Although I have a diverse cultural background, I have always identified myself as a proud Native American woman. My family is from the Pueblo of Isleta, just south of Albuquerque, New Mexico. My grandfather was born and raised in Isleta, speaking our native language of Tiwa before learning English. I am blessed with the dark, striking features of my mother, features which identify me as Native. Growing up, I spent a great deal of time at our family home in Isleta.
Some of the most vivid memories of my childhood were spent at the apron strings of my great grandmother, my Granny Shapop. Standing at 4’ 9”, my Granny Shapop was one of the most formidable people I have ever encountered. She taught me to respect my elders and the land we live on, to always work hard, to pray to the Virgin and to indulge on apricot empanadas whenever possible. Most of all, my Granny Shapop taught me to be proud of my Native heritage. I have a deep respect for where we have been as a people, and how we got to where we are today. My Indian heritage has defined who I have been for most of my life, that is, until I became a mother.
I left Albuquerque for San Francisco right after high school, but I clung to my Native roots to forage an adult identity for myself. I kept track of tribal affairs from 1,100 miles away, went to church every Sunday and made beans with ham hocks regularly. Then I fell madly in love with the fair-haired grandson of Hungarian immigrants and got married. My mother always says that Indian blood is thick, so I expected to produce dark-haired, dark-skinned babies. Instead, our children have their father’s fair skin and European features. These are not Indian babies.
When I wanted to register the birth of my firstborn with the tribe, I learned that my children would not have enough Indian blood to be recognized tribal members. In Isleta, tribal membership, which is a controversial issue in native studies, requires you to be at least one-fourth Isleta. I have the minimum amount, which means that my children, with one-eighth Isleta blood, do not qualify. Ritual dances, which are held regularly, are a large part of the culture of the tribe. They are like prayer services for specific purposes and only tribal members may participate in them. I realized that the culture that I have most identified with my entire life, a very part of who I am, cannot be fully shared with my family. How was I going to raise my children?
Because of extensive exposure to Spanish beliefs and customs hundreds of years ago, our Native beliefs are closely intertwined with Catholicism. My husband and I baptized our children in the Catholic church and try to raise them as children of a modern generation not bound by cultural constraints. Although we moved back to New Mexico, I found myself spending very little time in Isleta. The business of raising children makes nearly everything else fall to the back burner. The identities of “mother” and “wife” took precedence over that of “tribal member.”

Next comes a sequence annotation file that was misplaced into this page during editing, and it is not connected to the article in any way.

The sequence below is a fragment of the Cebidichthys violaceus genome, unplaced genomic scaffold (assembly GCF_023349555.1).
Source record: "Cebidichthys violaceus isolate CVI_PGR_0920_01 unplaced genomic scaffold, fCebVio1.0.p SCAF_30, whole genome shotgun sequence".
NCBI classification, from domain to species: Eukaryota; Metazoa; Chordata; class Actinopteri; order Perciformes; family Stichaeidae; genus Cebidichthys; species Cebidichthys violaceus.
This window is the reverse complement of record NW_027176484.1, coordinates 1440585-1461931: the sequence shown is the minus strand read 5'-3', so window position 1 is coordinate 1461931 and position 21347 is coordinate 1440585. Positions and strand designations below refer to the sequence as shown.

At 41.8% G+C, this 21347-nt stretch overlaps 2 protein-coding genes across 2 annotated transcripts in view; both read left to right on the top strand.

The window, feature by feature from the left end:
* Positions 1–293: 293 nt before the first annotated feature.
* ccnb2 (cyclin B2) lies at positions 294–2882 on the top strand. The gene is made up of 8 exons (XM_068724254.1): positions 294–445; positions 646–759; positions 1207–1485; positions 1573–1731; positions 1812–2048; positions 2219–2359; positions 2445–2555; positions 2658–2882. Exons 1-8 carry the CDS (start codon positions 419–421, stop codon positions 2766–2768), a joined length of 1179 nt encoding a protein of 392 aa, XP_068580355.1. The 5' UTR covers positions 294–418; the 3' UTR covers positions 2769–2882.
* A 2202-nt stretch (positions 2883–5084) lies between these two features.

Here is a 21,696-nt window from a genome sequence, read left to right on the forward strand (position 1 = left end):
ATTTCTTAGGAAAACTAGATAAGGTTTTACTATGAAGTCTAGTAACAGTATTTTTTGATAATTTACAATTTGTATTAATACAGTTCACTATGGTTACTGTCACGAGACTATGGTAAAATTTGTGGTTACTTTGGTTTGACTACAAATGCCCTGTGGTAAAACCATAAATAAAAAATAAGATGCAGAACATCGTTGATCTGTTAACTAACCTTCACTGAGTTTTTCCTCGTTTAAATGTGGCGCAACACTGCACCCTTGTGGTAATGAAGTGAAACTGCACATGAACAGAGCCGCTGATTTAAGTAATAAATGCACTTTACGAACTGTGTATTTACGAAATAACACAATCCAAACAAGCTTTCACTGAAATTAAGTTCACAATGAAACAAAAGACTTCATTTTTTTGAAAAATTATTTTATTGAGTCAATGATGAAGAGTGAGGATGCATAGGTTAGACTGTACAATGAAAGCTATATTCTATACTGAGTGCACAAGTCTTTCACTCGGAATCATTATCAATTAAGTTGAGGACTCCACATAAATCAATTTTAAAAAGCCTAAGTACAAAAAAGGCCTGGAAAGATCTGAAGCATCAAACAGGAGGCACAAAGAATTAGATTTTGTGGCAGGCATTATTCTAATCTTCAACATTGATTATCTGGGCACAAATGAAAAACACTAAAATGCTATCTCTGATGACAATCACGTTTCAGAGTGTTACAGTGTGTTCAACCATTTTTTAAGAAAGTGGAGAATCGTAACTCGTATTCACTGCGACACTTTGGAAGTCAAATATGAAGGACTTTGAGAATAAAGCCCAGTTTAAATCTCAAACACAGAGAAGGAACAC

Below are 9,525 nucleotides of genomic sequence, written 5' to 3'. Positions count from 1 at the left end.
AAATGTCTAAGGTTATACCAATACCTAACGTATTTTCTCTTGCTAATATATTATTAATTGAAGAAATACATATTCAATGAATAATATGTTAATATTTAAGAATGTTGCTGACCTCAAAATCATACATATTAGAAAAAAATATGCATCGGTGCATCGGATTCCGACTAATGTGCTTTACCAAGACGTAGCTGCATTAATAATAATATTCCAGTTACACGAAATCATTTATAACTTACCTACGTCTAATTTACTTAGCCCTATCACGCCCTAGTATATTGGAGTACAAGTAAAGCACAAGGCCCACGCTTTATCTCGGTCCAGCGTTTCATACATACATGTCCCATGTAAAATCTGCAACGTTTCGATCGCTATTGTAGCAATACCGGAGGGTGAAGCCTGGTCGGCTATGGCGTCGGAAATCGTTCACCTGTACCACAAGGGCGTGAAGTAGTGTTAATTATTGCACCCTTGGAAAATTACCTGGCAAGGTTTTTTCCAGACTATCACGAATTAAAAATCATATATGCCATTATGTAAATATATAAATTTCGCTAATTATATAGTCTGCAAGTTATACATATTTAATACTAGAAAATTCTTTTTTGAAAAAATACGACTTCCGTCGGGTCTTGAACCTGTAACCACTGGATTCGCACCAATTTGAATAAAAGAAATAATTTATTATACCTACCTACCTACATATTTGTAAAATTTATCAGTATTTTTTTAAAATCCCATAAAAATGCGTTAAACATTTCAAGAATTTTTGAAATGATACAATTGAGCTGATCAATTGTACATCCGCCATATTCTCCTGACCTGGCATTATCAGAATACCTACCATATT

When the time came to register my son for kindergarten, one simple section on the registration paperwork troubled me greatly: “Ethnicity (choose one.)” Choose one? There was a box to check for Native American with a line to supply the Certification of Indian Blood (CIB) number. Since my children do not qualify for a CIB number, are they not Indian at all? What ethnicity do I check? Hispanic? Caucasian? I was floored. I knew that the main purpose of the question was for funding. Are Indian kids worth more to the school district? Less? I ended up classifying him as “Caucasian with some Hispanic decent” and walked away feeling like I failed.
Following the registration debacle, I felt I needed to reconnect with my heritage. But how was I going to do that? I started to think of my own childhood, the time when I felt the most involved in tribal life. Then it hit me. It wasn’t my participation in dances or my tribal I.D. card that connected me to my tribe. It was the special time I spent with my Granny Shapop. Everything that I learned about being Native came from my Granny, my mother, and the rest of my family. Just because my children can’t be tribal members doesn’t mean that I can’t teach them how to be Native. The core values of my Native culture are values that my husband and I already share and strive to teach our children. Those values are things like respecting the earth, respecting one another, and the importance of family. As they get older, we can talk more about the history of our people and customs but for right now, they’re learning everything expected of such young children. So what do you know? It seems we’re raising Indian babies after all.
© 2011 – 2013, Jamie Stevens. All rights reserved.